The events of 9/11 seem not that long ago to me. I can remember my two reactions when the twin towers were hit by planes. The first one was wondering how bad of a pilot that someone might have to be to hit a building. I’d been walking hall duty when my partner, Teresa Brinkerhoff, informed me that one had hit the World Trade Center. It didn’t cross my mind what a plane hitting a building could do to it, and I wasn’t aware it was a passenger plane.
Just a few minutes later I saw her again in the hallway. She told me the news, and I was dumbfounded. The other two planes are a blur in memory, and the next several days, the image of the two falling towers scorched my memory as I watched them countless times on the news. I remember thinking to myself that I hoped this didn’t affect the Muslim InterVarsity Ministry on Wichita State University’s campus, and I hoped people could come together in the tragedy. I also remember thinking that I felt then President Bush did a decent job under the circumstances.
After the initial first responders, clearing of the rubble, candlelight vigils, and the collective cultural vibe that something needed to be done about terrorism, plans began for the invasion of Iraq. Several years afterward I visited New York in the midst of plans being made to reconstruct the World Trade Center space, and I can remember how long I thought it was taking. Looking back, the attack itself doesn’t seem terribly long ago. Funny how time provides perspective.
I remember the initial sense of unity that we from Wichita, KS. sensed with New York, D.C and Pennsylvania, and the rest of the world, or what seemed so, joining us in solidarity. As I reflect back on that, I realize that the unity is there all the time, though sometimes buried. I felt it with other locations during ensuing attacks, including the London Subway, and much later Charlie Hebdo. But I’ve also felt the unity during times of peace. This summer in France I celebrated with Parisians as they defeated Germany in a soccer match.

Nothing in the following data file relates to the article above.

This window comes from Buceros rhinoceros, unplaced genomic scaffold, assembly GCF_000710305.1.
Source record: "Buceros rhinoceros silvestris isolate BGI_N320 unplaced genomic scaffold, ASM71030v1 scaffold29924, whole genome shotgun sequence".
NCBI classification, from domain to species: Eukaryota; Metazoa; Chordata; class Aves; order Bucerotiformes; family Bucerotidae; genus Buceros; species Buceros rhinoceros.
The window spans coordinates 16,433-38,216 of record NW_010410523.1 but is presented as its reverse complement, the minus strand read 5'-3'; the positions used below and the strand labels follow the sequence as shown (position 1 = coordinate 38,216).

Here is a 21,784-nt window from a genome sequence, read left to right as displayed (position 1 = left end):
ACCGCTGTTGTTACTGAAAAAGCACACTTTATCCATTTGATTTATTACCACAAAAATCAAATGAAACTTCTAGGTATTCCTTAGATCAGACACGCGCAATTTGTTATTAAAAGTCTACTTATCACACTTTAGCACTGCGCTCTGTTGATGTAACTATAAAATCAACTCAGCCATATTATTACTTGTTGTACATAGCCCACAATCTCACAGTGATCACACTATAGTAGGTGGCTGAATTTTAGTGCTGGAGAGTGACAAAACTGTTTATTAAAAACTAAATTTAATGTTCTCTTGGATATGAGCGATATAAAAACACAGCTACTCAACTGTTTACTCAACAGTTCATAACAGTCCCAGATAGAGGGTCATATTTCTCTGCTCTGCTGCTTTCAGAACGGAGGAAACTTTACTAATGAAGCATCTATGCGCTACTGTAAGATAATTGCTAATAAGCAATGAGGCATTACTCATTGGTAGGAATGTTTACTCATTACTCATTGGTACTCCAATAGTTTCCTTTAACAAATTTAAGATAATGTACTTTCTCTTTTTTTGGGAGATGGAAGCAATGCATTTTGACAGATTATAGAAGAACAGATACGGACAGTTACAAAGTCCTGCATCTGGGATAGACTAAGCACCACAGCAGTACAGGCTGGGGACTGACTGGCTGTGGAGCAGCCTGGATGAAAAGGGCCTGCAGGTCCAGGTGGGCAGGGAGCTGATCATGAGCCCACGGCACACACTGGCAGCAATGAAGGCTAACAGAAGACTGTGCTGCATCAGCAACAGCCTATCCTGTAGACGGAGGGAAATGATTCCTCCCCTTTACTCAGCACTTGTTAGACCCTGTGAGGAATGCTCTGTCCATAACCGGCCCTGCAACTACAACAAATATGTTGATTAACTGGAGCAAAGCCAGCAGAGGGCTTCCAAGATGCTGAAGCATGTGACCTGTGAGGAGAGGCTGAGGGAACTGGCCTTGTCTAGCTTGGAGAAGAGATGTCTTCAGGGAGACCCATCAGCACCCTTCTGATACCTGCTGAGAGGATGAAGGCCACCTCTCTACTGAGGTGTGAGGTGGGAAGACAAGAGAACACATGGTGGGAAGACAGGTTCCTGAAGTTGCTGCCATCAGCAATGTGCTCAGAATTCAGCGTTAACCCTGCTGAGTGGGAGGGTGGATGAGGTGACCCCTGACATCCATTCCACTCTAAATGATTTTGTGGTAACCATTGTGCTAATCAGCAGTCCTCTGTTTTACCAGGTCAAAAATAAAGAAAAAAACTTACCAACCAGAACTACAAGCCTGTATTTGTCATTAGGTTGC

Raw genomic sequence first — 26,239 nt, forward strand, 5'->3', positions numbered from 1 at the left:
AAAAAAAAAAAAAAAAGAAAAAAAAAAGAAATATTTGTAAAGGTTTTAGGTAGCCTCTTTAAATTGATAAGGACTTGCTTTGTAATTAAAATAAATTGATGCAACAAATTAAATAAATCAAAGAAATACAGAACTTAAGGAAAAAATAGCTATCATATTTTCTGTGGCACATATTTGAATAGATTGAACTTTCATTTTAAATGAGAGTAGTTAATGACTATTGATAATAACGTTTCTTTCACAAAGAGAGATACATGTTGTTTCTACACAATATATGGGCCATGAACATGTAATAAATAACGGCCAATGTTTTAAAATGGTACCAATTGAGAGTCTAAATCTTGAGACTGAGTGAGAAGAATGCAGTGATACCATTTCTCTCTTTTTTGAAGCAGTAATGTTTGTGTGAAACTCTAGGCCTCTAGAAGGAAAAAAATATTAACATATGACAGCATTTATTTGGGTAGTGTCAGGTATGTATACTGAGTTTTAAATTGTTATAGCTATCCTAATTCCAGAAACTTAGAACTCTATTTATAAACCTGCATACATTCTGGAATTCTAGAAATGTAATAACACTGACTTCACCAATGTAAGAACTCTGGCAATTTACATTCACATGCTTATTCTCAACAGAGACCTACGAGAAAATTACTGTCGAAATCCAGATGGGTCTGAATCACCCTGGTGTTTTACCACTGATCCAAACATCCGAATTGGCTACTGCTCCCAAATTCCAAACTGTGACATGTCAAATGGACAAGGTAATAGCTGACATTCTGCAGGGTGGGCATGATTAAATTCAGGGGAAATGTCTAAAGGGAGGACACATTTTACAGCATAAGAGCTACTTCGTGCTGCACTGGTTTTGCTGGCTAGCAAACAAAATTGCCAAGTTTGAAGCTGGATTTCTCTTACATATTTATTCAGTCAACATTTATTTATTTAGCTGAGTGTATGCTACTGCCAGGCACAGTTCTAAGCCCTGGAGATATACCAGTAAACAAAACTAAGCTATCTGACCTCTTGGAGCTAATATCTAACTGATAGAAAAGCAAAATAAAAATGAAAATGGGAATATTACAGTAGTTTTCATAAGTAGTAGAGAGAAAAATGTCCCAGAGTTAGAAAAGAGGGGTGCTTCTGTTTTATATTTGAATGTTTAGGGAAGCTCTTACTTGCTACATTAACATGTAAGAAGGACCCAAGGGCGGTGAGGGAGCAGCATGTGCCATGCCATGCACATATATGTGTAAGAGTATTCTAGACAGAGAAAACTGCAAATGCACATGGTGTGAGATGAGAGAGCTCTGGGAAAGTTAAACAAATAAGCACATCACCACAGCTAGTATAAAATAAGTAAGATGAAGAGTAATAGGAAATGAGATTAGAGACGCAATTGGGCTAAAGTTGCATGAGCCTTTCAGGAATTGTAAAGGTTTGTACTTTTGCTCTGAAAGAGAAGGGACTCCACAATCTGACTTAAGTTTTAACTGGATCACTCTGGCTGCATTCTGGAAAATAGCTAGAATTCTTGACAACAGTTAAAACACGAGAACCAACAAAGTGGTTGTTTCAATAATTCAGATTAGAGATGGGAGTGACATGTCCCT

Though 9/11 is forever etched in my memory, I also find myself thinking of it as one attack that is birthed in an ideology that sees my country and other western countries as inherently evil. The ideology holds certain violence as positive and honorable and promises happiness and fulfillment in regard to obedience and adherence to its ideology.
There are people smarter than me working on how to fight this. One way is with weapons, and I’m not opposed to this, although I don’t think it will completely terminate the movement. Another way, albeit a very slow one, is through reaching out to others. On one hand I am a strong believer in dialogic communication. On the other, I’ve watched U.S. Presidents attempt to broker peace between Palestine and Israel unsuccessfully for years, so it’s difficult to imagine either influencing violent ideologies to peace, or managing to encourage self-reflection in the U.S. concerning our own perpetuating violence.
Either way, remembering the horrific events fifteen years ago is part of our grieving process and has the capacity to bring solidarity and peace in the midst of what is happening in our domestic climate. Like the Olympic games not long ago, between now and early November we can use whatever good vibrations that can be mustered in our present culture of conflict and shaming.